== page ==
Gerhard,


This has been a popular topic recently.  It seems that this year many Super Maramus (mine included) have reached the age where the plywood in the chain locker reached the end of its useful life.  The only reason I can see for not fully encapsulating the plywood in the chain locker is just manufacturing expedience. There are very few places where Amel took shortcuts, so I guess I can forgive them this one.  Where our wood was coated, it was coated with glass and resin, not simply paint.

If the plywood is "moldy" it is almost certainly past the point where it can be saved, although others with more wooden boat experience than I might have some useful suggestions.

We replaced the horizontal plywood in our boat completely, and ground off a layer or two from the vertical bulkhead down to hard, dry wood before covering it with fiberglass and resin.  If you dig back a few months in the forum archives you'll find a lot of discussion about the various approaches to this project.

Bill Kinney
SM160, Harmonie
Freeport, Bahamas



---In amelyachtowners@yahoogroups.com, <no_reply@...> wrote :


I take all the chain out every year to clean the anchor locker and as has been noted on previous posts, the plywood ceiling is always mouldy.  Does anybody know why the anchor locker is painted halfway up with white paint and the rest of the fiberglass is left bare and the plywood ceiling is left unpainted?  Has anybody painted the sides and especially the plywood ceiling?  If so, what paint was used?  Does anybody know what the existing white paint is?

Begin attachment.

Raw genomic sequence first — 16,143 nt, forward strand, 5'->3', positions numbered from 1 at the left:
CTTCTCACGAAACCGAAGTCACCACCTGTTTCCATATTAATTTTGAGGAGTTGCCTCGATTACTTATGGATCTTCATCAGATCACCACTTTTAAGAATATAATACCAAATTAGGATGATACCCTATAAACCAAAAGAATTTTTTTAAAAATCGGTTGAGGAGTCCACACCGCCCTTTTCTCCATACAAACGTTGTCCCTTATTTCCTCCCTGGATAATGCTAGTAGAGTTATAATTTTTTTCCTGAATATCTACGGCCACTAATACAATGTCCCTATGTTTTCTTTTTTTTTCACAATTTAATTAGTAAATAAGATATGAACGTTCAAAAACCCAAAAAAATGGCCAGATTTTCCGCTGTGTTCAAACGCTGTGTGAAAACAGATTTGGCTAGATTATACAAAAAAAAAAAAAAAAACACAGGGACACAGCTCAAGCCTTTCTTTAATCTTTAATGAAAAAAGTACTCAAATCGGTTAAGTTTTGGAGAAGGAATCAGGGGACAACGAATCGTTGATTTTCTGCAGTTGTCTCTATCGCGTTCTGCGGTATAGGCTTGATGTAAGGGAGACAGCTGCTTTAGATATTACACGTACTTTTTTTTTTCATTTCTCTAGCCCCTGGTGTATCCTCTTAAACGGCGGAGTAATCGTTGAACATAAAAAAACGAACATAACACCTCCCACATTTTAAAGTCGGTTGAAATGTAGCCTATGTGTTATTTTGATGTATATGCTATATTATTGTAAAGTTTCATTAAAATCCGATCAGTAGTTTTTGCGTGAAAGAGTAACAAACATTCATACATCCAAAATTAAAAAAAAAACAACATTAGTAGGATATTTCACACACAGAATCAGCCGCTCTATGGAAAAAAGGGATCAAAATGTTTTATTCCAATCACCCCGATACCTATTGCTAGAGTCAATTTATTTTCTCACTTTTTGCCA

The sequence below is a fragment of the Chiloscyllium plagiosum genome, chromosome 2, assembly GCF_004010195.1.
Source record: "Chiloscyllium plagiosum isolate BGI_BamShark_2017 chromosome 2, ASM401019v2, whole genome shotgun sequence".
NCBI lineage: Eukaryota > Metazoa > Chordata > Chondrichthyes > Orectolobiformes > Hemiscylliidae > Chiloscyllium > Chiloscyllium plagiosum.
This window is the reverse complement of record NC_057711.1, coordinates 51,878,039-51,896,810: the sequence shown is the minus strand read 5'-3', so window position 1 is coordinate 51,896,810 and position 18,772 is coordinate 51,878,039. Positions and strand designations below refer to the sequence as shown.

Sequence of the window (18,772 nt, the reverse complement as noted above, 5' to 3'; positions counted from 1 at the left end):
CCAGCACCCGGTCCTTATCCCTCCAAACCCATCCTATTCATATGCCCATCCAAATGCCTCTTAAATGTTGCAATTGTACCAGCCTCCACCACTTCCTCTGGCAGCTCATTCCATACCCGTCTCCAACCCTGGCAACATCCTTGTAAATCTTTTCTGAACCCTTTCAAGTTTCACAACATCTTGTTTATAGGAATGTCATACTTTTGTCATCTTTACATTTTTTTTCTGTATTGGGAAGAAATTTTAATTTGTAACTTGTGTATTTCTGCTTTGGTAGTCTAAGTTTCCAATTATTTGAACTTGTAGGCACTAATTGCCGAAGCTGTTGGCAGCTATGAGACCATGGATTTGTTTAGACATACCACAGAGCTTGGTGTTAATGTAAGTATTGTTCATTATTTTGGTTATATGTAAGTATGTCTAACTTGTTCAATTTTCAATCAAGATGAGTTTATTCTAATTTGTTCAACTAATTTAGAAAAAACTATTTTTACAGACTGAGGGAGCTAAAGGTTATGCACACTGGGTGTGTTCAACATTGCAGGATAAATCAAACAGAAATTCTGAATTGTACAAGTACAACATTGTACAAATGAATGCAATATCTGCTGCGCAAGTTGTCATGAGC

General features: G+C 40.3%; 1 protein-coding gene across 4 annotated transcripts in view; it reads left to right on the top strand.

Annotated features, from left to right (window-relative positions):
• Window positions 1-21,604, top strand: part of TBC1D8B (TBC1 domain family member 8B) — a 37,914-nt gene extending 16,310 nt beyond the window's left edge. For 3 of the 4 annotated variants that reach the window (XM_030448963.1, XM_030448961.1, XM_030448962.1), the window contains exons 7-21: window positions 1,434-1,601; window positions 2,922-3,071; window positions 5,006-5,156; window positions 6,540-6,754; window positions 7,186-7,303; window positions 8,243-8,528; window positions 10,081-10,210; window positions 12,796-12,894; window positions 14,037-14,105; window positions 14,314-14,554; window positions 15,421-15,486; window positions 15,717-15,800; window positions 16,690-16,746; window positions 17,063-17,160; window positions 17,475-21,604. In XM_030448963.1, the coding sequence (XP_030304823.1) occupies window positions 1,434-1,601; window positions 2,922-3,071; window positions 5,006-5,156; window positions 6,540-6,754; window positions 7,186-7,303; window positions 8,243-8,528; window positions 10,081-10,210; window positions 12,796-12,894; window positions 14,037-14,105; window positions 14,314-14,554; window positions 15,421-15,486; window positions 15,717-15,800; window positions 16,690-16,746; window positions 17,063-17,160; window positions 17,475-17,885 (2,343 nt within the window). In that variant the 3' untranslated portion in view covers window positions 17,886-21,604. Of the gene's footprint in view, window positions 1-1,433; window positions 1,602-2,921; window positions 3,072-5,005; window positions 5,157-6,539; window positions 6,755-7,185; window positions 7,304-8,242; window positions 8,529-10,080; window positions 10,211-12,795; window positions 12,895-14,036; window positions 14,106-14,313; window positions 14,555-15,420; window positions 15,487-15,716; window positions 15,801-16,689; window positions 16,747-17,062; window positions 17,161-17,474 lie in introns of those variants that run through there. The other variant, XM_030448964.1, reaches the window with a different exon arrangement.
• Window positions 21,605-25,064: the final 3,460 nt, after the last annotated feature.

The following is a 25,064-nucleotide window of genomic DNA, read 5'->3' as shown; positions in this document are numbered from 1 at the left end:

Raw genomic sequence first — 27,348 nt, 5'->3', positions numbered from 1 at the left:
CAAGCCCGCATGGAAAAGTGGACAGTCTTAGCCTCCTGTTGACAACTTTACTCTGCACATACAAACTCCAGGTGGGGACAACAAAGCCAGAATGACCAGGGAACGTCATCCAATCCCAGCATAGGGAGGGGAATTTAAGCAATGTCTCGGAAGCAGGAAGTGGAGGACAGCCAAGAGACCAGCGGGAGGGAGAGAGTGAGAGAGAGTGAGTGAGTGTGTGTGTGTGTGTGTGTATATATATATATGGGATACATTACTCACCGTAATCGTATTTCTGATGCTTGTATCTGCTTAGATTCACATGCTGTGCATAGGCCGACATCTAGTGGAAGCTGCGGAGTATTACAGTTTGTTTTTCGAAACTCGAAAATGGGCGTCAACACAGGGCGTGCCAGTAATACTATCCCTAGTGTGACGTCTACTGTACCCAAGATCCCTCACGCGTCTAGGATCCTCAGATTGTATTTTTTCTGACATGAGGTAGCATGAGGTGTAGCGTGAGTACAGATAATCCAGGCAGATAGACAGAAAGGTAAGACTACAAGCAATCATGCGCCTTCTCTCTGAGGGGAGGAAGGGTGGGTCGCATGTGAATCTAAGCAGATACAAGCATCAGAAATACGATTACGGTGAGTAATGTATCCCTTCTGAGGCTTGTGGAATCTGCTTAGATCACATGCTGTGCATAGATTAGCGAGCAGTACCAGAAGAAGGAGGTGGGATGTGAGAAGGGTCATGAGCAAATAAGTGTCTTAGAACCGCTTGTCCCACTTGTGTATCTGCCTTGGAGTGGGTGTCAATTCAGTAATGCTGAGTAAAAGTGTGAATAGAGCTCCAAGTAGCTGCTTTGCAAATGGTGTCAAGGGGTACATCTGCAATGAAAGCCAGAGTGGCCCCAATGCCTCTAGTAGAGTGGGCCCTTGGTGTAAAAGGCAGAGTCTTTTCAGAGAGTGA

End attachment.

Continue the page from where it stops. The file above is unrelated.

Gerhard Hoffmann

Pepino SM381

Greece

 




On Feb 21, 2018 05:01, "greatketch@yahoo..com [amelyachtowners]" <amelyachtowners@yahoogroups.com> wrote:
 

Gerhard,


This has been a popular topic recently.  It seems that this year many Super Maramus (mine included) have reached the age where the plywood in the chain locker reached the end of its useful life.  The only reason I can see for not fully encapsulating the plywood in the chain locker is just manufacturing expedience. There are very few places where Amel took shortcuts, so I guess I can forgive them this one.  Where our wood was coated, it was coated with glass and resin, not simply paint.